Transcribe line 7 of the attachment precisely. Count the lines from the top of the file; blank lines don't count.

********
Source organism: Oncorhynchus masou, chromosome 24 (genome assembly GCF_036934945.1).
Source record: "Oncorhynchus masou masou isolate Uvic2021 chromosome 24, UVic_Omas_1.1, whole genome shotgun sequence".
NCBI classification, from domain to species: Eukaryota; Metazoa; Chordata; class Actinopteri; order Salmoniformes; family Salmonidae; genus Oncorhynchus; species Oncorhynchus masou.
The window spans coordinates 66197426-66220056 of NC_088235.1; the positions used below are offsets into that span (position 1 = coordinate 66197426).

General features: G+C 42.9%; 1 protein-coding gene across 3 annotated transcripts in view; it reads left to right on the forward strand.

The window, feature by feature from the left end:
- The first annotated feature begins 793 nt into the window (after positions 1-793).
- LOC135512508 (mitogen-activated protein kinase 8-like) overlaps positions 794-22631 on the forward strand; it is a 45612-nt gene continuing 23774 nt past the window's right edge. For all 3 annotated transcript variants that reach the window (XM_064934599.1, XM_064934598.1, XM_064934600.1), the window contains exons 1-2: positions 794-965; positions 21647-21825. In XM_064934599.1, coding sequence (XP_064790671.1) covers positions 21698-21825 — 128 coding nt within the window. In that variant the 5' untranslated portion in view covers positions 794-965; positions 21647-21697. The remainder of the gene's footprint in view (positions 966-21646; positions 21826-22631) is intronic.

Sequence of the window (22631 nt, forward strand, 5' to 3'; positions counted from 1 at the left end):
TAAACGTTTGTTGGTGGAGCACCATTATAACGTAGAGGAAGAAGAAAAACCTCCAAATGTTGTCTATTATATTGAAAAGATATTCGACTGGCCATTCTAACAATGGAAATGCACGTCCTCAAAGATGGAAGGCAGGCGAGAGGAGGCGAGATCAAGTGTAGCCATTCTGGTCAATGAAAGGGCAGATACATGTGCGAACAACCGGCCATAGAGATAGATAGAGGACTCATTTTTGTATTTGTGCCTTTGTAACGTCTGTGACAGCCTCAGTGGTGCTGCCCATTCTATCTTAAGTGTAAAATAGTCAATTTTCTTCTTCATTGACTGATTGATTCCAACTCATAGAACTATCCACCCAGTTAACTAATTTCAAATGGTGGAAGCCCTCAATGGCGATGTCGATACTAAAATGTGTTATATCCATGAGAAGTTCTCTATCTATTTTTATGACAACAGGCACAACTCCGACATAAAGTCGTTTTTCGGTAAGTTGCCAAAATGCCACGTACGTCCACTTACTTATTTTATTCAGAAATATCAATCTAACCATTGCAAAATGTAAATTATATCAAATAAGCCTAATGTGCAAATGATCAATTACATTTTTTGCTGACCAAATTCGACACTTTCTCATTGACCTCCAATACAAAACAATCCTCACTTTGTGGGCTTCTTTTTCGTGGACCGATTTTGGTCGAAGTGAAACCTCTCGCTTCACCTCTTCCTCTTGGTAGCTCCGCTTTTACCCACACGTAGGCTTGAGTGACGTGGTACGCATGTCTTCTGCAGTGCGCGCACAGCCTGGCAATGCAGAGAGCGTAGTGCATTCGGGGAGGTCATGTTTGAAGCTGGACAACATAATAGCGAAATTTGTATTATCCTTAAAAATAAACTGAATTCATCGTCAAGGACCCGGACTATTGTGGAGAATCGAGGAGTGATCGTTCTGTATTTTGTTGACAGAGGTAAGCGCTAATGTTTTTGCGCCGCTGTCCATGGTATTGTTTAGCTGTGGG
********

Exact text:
- The first annotated feature begins 793 nt into the window (after positions 1-793).